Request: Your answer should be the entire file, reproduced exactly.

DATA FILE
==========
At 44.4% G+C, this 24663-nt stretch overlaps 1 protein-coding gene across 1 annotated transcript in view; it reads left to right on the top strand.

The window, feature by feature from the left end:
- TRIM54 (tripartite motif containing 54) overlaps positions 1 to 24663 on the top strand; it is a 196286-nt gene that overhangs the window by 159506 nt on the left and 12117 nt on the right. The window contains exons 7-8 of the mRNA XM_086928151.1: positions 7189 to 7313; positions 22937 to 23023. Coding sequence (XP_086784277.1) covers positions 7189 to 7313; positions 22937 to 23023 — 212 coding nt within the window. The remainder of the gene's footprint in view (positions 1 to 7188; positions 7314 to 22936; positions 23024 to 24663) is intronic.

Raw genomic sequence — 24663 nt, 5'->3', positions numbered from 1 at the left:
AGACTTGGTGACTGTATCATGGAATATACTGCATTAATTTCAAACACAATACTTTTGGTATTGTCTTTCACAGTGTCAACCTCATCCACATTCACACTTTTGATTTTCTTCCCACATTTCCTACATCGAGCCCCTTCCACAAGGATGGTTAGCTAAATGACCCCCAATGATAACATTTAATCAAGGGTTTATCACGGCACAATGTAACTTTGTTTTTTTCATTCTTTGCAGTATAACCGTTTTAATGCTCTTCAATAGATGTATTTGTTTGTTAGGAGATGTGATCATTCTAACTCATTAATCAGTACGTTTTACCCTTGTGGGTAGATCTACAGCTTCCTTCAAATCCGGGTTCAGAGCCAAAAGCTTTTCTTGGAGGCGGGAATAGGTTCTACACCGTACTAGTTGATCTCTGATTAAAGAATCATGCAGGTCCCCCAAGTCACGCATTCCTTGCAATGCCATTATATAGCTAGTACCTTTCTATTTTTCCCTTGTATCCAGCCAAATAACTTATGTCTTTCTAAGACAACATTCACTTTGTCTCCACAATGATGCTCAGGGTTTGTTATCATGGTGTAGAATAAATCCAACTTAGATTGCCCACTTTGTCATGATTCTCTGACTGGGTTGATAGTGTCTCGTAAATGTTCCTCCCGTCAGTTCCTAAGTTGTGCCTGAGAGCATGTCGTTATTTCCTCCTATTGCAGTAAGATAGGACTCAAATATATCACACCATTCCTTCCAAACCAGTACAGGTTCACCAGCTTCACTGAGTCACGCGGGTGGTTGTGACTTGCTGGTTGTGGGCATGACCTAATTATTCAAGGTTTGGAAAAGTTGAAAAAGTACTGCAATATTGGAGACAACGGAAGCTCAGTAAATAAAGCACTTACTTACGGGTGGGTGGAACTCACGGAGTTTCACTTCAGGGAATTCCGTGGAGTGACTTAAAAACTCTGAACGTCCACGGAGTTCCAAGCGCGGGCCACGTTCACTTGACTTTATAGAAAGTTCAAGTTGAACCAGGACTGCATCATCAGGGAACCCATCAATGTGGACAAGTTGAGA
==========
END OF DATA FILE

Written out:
At 44.4% G+C, this 24663-nt stretch overlaps 1 protein-coding gene across 1 annotated transcript in view; it reads left to right on the top strand.

The window, feature by feature from the left end:
- TRIM54 (tripartite motif containing 54) overlaps positions 1 to 24663 on the top strand; it is a 196286-nt gene that overhangs the window by 159506 nt on the left and 12117 nt on the right. The window contains exons 7-8 of the mRNA XM_086928151.1: positions 7189 to 7313; positions 22937 to 23023. Coding sequence (XP_086784277.1) covers positions 7189 to 7313; positions 22937 to 23023 — 212 coding nt within the window. The remainder of the gene's footprint in view (positions 1 to 7188; positions 7314 to 22936; positions 23024 to 24663) is intronic.

Raw genomic sequence — 24663 nt, 5'->3', positions numbered from 1 at the left:
AGACTTGGTGACTGTATCATGGAATATACTGCATTAATTTCAAACACAATACTTTTGGTATTGTCTTTCACAGTGTCAACCTCATCCACATTCACACTTTTGATTTTCTTCCCACATTTCCTACATCGAGCCCCTTCCACAAGGATGGTTAGCTAAATGACCCCCAATGATAACATTTAATCAAGGGTTTATCACGGCACAATGTAACTTTGTTTTTTTCATTCTTTGCAGTATAACCGTTTTAATGCTCTTCAATAGATGTATTTGTTTGTTAGGAGATGTGATCATTCTAACTCATTAATCAGTACGTTTTACCCTTGTGGGTAGATCTACAGCTTCCTTCAAATCCGGGTTCAGAGCCAAAAGCTTTTCTTGGAGGCGGGAATAGGTTCTACACCGTACTAGTTGATCTCTGATTAAAGAATCATGCAGGTCCCCCAAGTCACGCATTCCTTGCAATGCCATTATATAGCTAGTACCTTTCTATTTTTCCCTTGTATCCAGCCAAATAACTTATGTCTTTCTAAGACAACATTCACTTTGTCTCCACAATGATGCTCAGGGTTTGTTATCATGGTGTAGAATAAATCCAACTTAGATTGCCCACTTTGTCATGATTCTCTGACTGGGTTGATAGTGTCTCGTAAATGTTCCTCCCGTCAGTTCCTAAGTTGTGCCTGAGAGCATGTCGTTATTTCCTCCTATTGCAGTAAGATAGGACTCAAATATATCACACCATTCCTTCCAAACCAGTACAGGTTCACCAGCTTCACTGAGTCACGCGGGTGGTTGTGACTTGCTGGTTGTGGGCATGACCTAATTATTCAAGGTTTGGAAAAGTTGAAAAAGTACTGCAATATTGGAGACAACGGAAGCTCAGTAAATAAAGCACTTACTTACGGGTGGGTGGAACTCACGGAGTTTCACTTCAGGGAATTCCGTGGAGTGACTTAAAAACTCTGAACGTCCACGGAGTTCCAAGCGCGGGCCACGTTCACTTGACTTTATAGAAAGTTCAAGTTGAACCAGGACTGCATCATCAGGGAACCCATCAATGTGGACAAGTTGAGA